Inheritance Act Claims

The Inheritance (Provision for Family and Dependants) Act 1975 allows certain people to bring a claim for maintenance against the Deceased’s Estate, where they have not been adequately provided for in the original Will or under the Intestacy Rules. People falling under one of the following categories may be eligible to make a claim:

  1. The wife, husband or civil partner of the recently Deceased person.
  2. The ex-wife, ex-husband or ex-civil partner of the Deceased person who are yet to remarry or form another civil relationship.
  3. Cohabitees i.e. someone who lived with the now Deceased person for a minimum period of 2 years before their death as husband and wife.
  4. A child of the recently Deceased person.
  5. A person who was treated as a child of the recently Deceased person.
  6. Someone who was financially supported by the recently Deceased person.

Inheritance Act Claims

The factors the Court will give consideration to when determining whether or not reasonable financial provision has been made by the Deceased for the applicant include the following:

  1. The needs of the applicant and the financial resources available to fulfil those needs.
  2. The needs of any other applicant and their financial resources.
  3. The needs of all the beneficiaries as well as their financial resources.
  4. The obligations and duties of the Deceased person towards the applicant and any named beneficiary.
  5. The size and extent of the Estate belonging to the Deceased person.
  6. Any disability, either physical or mental, suffered by the applicant or any other interested party.
  7. Any matters including conduct that the Court might consider relevant to the claim.

Inheritance Act Claims

In respect of spouses/civil partners or former spouses who have not been married the Court must have regard to the following:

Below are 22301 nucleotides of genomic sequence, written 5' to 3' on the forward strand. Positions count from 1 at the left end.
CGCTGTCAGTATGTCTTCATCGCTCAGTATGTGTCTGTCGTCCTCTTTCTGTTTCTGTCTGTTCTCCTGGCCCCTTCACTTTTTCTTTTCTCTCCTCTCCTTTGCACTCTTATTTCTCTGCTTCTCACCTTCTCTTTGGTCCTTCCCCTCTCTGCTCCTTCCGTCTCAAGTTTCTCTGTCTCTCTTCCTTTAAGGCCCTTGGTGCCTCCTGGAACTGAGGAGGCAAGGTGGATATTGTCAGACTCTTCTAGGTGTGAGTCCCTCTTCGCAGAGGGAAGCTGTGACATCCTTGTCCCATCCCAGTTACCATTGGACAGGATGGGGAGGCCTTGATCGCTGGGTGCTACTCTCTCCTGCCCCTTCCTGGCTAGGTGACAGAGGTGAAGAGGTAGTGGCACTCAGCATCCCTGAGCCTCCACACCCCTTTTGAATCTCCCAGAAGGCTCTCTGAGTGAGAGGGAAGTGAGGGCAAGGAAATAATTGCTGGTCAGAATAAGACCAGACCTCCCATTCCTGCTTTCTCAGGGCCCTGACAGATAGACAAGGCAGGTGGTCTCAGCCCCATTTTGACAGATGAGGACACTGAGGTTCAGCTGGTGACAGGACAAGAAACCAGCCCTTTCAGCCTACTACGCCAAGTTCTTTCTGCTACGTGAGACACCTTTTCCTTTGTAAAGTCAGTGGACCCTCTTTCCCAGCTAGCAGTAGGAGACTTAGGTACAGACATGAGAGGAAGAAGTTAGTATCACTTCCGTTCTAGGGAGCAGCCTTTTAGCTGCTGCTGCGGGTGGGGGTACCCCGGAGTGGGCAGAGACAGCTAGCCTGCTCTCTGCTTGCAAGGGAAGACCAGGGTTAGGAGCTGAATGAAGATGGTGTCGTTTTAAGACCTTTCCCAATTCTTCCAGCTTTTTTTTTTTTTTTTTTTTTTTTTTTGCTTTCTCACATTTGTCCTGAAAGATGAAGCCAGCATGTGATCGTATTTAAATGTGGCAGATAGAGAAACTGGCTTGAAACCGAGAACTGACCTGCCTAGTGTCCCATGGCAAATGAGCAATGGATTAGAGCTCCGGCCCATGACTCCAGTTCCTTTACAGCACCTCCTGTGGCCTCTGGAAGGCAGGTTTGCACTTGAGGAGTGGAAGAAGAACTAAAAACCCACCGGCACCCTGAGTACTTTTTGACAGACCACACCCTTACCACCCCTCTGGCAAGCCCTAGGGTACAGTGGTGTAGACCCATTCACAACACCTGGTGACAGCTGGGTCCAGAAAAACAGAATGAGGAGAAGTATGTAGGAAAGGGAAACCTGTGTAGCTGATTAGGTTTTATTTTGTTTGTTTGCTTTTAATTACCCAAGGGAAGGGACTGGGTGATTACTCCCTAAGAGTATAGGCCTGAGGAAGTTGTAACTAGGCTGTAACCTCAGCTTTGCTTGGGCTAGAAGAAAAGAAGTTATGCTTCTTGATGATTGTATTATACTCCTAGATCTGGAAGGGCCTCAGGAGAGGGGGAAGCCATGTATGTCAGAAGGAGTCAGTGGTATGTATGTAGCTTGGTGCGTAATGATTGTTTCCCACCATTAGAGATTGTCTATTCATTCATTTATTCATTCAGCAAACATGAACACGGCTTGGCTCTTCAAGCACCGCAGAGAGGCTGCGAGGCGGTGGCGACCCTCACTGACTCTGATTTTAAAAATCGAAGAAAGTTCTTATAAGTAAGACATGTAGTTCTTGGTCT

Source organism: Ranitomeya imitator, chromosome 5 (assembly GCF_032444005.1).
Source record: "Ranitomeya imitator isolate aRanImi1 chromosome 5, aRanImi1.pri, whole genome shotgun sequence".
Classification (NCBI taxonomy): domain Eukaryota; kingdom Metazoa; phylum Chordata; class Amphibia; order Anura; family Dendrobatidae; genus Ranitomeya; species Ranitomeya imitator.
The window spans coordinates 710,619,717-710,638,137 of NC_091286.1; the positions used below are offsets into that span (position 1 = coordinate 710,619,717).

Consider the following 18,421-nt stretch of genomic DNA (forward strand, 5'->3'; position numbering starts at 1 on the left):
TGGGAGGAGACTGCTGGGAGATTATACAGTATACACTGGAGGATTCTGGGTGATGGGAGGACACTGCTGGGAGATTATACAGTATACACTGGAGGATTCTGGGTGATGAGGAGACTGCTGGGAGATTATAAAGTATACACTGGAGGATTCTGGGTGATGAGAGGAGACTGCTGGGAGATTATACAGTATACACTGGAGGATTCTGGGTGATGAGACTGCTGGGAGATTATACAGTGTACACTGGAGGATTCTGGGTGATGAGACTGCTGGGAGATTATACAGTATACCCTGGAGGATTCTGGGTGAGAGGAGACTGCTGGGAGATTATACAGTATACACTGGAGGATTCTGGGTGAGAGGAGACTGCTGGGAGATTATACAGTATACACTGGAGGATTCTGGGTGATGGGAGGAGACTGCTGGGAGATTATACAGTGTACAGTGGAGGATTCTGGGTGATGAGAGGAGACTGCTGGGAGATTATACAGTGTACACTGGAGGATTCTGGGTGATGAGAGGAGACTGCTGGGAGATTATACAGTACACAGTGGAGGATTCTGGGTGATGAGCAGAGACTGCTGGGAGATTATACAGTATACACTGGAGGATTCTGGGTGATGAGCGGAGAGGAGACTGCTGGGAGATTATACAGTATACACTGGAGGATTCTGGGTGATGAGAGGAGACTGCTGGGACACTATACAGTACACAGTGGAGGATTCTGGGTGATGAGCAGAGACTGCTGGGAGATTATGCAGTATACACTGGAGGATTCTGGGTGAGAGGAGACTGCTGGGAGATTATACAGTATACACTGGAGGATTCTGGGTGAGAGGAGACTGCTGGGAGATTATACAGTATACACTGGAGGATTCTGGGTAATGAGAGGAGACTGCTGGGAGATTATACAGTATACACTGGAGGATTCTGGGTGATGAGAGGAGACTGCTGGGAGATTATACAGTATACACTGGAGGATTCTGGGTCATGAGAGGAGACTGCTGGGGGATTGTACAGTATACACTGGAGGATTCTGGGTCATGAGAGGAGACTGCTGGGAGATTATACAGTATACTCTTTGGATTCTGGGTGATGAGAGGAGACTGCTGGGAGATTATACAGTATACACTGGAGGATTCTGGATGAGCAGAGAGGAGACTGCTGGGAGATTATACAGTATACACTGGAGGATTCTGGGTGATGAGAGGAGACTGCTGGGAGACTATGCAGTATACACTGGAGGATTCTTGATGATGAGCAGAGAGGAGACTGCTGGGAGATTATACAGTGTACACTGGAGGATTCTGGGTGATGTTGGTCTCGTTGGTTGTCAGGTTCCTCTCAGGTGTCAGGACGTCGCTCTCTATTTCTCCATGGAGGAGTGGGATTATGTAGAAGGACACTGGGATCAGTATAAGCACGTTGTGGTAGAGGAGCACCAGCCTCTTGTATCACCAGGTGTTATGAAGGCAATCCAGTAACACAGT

1. The age of the applicant.
  2. The duration of the marriage.
  3. Any contribution made by the applicant to the welfare of the family of the Deceased, including any contribution by looking after the house or caring for the family.

In respect of husband or wife or civil partner the Court must have regard to what provision the applicant might reasonably have expected to receive if, on the day on which the Deceased died, the marriage instead of being terminated by death, had been terminated by a decree of divorce.

Each case is fact specific

Maintenance can be awarded to the applicant in a variety of forms and is at the discretion of the Court. For example, the Court could award a life interest, lump sum payment or ongoing maintenance payment.

Talk to Tollers

For specific advice regarding Inheritance Act Claims, Talk to Tollers, our highly experienced team will listen to you with empathy and advise you of the best course of action.

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Our Inheritance Act Claims Experts

Annabel Harding
Trainee Solicitor
Annabel graduated from the University of Sheffield in June 2019 with a LLB Law with Honours degree and joined Tollers in November 2019. She is the first trainee solicitor at Tollers to undertake the Graduate Solicitor Apprenticeship Programme, and alongside her training with the Firm, Annabel is also studying towards the Solicitors Qualifying Exams.
Kerry Green
Kerry joined Tollers in April 2023 as a Paralegal working in the Corby Contentious Trust and Probate Department.
Tiffany Benson
Tiffany is a Partner and Head of Contentious Trusts and Probate at the Firm...
Annabel Harding
Trainee Solicitor
Kerry Green
Tiffany Benson
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